Employers are in the best position to design benefit packages that serve the distinct needs of their businesses and their employees. Minnesota employers compete for workers every day and consistently receive national recognition for providing some of the best places to work. If the state mandates expansive new benefits without regard for their relevance to the employer and its workforce, its industry or market, costs will go up. The results are reduced staff and job opportunities, hours or both – hurting workers and their families.
HF5 creates an expansive state-administered paid leave insurance program. Financed through a new tax on employers,
employees and independent contractors, the program will fund partial wage replacement benefits for 12 weeks of paid
parental and family leave and 12 weeks of paid medical leave. This is different, and in addition to, a separate proposal
mandating that employers provide paid sick leave for routine or minor illnesses.
New leave mandates create needless bureaucracy and cost millions
• New mandates hurt employers and employees with a worker shortage already reaching a crisis. Employers use benefit packages to attract and retain quality employees – even without the state telling them to do so.
• Creating an expansive statewide mandate on employers to provide 12 weeks of paid parental and family leave and 12 weeks of paid medical leave would mean an employee could miss 24 weeks of work. That’s 44 percent of workdays in a year.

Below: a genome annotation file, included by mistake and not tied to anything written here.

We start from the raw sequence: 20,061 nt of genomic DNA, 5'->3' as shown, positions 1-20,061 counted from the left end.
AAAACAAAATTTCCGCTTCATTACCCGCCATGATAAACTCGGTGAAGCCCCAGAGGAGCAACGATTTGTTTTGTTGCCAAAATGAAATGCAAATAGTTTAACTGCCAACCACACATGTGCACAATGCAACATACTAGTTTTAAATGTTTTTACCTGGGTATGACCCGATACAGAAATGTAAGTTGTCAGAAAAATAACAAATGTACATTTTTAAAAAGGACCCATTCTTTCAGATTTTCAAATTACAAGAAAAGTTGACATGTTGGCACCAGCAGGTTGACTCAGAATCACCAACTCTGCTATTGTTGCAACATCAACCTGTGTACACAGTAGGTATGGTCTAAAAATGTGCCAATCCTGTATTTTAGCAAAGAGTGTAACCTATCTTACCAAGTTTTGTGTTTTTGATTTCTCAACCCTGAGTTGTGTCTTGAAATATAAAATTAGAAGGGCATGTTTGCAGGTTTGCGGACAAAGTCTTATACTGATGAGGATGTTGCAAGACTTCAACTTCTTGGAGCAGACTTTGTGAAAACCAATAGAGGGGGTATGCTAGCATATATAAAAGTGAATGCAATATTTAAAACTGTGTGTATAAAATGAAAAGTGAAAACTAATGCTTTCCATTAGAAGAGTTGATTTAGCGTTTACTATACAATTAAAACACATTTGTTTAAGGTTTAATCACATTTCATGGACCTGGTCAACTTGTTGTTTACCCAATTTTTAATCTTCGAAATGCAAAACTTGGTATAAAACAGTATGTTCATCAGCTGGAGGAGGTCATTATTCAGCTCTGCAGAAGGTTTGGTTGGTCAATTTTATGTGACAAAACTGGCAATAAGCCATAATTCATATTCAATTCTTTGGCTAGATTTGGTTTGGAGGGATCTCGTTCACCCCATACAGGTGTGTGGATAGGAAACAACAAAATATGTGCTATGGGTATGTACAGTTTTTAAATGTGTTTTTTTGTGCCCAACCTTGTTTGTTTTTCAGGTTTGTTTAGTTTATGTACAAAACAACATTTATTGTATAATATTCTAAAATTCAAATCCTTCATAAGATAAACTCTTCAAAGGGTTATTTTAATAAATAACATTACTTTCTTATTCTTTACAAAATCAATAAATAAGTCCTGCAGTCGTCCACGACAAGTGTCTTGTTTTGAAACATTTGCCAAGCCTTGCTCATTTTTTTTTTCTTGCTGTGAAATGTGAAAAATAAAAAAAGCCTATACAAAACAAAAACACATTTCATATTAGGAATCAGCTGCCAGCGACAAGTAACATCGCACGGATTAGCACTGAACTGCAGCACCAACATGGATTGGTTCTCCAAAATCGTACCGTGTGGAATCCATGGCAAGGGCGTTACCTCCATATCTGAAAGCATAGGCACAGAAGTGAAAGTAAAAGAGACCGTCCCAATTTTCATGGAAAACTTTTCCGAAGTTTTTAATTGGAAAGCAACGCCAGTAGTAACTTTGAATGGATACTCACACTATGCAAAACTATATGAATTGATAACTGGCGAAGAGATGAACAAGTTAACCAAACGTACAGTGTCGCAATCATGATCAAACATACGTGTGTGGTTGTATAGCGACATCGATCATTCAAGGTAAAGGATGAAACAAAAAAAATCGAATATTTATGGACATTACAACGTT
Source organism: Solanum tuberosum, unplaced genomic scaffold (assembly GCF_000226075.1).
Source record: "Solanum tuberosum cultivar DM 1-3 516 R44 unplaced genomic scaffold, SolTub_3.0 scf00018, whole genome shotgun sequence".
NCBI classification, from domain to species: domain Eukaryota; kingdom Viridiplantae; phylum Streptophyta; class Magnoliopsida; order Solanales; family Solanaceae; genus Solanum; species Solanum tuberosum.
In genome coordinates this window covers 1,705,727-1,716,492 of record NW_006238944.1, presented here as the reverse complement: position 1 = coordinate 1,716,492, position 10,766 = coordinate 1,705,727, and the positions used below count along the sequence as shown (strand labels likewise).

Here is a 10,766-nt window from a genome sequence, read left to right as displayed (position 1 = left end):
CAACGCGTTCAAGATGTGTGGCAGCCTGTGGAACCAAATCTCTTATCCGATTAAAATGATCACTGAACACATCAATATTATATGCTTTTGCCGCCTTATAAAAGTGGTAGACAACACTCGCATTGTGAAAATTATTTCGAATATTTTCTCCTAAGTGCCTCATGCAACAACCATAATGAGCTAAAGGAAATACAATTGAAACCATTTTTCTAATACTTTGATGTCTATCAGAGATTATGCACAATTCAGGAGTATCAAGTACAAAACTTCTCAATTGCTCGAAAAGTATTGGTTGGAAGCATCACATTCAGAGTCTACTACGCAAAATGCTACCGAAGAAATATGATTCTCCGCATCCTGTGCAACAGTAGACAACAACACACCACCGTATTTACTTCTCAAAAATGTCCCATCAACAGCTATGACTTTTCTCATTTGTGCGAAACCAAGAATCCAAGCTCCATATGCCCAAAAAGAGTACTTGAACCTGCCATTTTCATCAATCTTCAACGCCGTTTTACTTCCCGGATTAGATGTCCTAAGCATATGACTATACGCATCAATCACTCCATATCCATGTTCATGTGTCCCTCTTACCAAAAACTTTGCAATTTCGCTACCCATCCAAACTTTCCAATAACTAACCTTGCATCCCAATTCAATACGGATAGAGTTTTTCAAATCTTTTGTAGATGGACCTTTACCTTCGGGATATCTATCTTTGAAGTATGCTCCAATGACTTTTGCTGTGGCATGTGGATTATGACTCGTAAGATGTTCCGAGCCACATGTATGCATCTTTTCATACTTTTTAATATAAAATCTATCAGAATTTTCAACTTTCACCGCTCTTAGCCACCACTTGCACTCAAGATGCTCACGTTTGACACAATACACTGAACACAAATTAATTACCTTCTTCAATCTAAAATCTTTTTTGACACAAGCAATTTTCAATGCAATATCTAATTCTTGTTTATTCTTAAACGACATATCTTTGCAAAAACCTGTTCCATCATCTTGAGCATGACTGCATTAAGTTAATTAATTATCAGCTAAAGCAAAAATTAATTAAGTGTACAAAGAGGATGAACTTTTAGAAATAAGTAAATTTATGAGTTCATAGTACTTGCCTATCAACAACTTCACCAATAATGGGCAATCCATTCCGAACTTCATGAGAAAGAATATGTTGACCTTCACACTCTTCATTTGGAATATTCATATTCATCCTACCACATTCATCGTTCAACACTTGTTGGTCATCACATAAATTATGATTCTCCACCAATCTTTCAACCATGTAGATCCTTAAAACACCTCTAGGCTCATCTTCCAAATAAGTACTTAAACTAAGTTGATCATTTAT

• Businesses, particularly small businesses, already struggle to endure the costs associated with missed productivity of their workers.The cost to find temporary workers to fulfill their responsibilities in their absence is a double – or triple in some cases – tax on our job-creators.
• 1.2 million Minnesotans – almost half the state’s workforce – work for small businesses.
• Many Minnesotans – both employers and employees – across the state do not want to pay increased taxes for a new state-run bureaucracy like MNLARS or MNsure – but cannot opt out under the proposal.
The Legislature must act
• Ensure changes proposed through the Minnesota Department of Labor and Industry consider impacts on employers.
• Oppose one-size-fits-all mandates on employee benefits that would constrain employers’ ability to conduct business.
• Preserve private-sector flexibility on wage, benefit and scheduling decisions.